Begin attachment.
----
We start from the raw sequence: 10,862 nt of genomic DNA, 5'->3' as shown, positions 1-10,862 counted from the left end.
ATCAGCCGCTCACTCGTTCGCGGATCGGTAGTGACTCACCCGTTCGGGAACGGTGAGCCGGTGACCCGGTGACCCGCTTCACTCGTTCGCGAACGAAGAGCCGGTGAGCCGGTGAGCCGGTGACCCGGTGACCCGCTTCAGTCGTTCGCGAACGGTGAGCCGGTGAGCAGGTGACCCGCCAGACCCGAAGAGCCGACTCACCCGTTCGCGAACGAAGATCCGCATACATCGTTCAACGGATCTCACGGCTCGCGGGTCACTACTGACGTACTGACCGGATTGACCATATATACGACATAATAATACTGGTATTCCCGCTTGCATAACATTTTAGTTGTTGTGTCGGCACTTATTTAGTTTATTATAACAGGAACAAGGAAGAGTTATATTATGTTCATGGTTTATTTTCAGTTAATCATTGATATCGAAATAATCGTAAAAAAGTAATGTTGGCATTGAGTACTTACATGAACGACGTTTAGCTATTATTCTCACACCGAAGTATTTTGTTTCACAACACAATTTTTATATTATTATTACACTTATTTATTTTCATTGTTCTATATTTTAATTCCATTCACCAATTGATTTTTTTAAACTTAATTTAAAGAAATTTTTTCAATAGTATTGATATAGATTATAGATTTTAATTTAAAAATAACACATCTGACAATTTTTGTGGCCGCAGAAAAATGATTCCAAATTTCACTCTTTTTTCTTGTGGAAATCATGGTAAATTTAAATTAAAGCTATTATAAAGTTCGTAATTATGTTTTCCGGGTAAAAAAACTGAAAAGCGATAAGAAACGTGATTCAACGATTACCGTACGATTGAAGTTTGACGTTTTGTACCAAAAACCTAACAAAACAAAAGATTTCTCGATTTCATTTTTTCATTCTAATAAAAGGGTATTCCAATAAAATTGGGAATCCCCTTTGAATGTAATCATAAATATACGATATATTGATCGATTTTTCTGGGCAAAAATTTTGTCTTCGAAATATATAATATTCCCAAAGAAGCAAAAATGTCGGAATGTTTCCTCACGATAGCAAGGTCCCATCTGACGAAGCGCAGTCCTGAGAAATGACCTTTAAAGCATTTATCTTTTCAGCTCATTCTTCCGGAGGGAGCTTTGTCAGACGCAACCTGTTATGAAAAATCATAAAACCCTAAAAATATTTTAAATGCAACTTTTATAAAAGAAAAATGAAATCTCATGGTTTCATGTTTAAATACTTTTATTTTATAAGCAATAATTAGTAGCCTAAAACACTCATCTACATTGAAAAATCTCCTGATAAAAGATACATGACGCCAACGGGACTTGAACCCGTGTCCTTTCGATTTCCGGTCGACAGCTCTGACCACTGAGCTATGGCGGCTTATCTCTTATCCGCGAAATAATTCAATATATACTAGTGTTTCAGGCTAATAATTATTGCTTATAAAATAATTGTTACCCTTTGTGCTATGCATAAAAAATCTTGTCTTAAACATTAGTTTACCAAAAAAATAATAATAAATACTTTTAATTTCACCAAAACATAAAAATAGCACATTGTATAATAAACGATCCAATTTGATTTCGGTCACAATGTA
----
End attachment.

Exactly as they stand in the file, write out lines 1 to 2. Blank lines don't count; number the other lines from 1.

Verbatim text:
We start from the raw sequence: 10,862 nt of genomic DNA, 5'->3' as shown, positions 1-10,862 counted from the left end.
ATCAGCCGCTCACTCGTTCGCGGATCGGTAGTGACTCACCCGTTCGGGAACGGTGAGCCGGTGACCCGGTGACCCGCTTCACTCGTTCGCGAACGAAGAGCCGGTGAGCCGGTGAGCCGGTGACCCGGTGACCCGCTTCAGTCGTTCGCGAACGGTGAGCCGGTGAGCAGGTGACCCGCCAGACCCGAAGAGCCGACTCACCCGTTCGCGAACGAAGATCCGCATACATCGTTCAACGGATCTCACGGCTCGCGGGTCACTACTGACGTACTGACCGGATTGACCATATATACGACATAATAATACTGGTATTCCCGCTTGCATAACATTTTAGTTGTTGTGTCGGCACTTATTTAGTTTATTATAACAGGAACAAGGAAGAGTTATATTATGTTCATGGTTTATTTTCAGTTAATCATTGATATCGAAATAATCGTAAAAAAGTAATGTTGGCATTGAGTACTTACATGAACGACGTTTAGCTATTATTCTCACACCGAAGTATTTTGTTTCACAACACAATTTTTATATTATTATTACACTTATTTATTTTCATTGTTCTATATTTTAATTCCATTCACCAATTGATTTTTTTAAACTTAATTTAAAGAAATTTTTTCAATAGTATTGATATAGATTATAGATTTTAATTTAAAAATAACACATCTGACAATTTTTGTGGCCGCAGAAAAATGATTCCAAATTTCACTCTTTTTTCTTGTGGAAATCATGGTAAATTTAAATTAAAGCTATTATAAAGTTCGTAATTATGTTTTCCGGGTAAAAAAACTGAAAAGCGATAAGAAACGTGATTCAACGATTACCGTACGATTGAAGTTTGACGTTTTGTACCAAAAACCTAACAAAACAAAAGATTTCTCGATTTCATTTTTTCATTCTAATAAAAGGGTATTCCAATAAAATTGGGAATCCCCTTTGAATGTAATCATAAATATACGATATATTGATCGATTTTTCTGGGCAAAAATTTTGTCTTCGAAATATATAATATTCCCAAAGAAGCAAAAATGTCGGAATGTTTCCTCACGATAGCAAGGTCCCATCTGACGAAGCGCAGTCCTGAGAAATGACCTTTAAAGCATTTATCTTTTCAGCTCATTCTTCCGGAGGGAGCTTTGTCAGACGCAACCTGTTATGAAAAATCATAAAACCCTAAAAATATTTTAAATGCAACTTTTATAAAAGAAAAATGAAATCTCATGGTTTCATGTTTAAATACTTTTATTTTATAAGCAATAATTAGTAGCCTAAAACACTCATCTACATTGAAAAATCTCCTGATAAAAGATACATGACGCCAACGGGACTTGAACCCGTGTCCTTTCGATTTCCGGTCGACAGCTCTGACCACTGAGCTATGGCGGCTTATCTCTTATCCGCGAAATAATTCAATATATACTAGTGTTTCAGGCTAATAATTATTGCTTATAAAATAATTGTTACCCTTTGTGCTATGCATAAAAAATCTTGTCTTAAACATTAGTTTACCAAAAAAATAATAATAAATACTTTTAATTTCACCAAAACATAAAAATAGCACATTGTATAATAAACGATCCAATTTGATTTCGGTCACAATGTA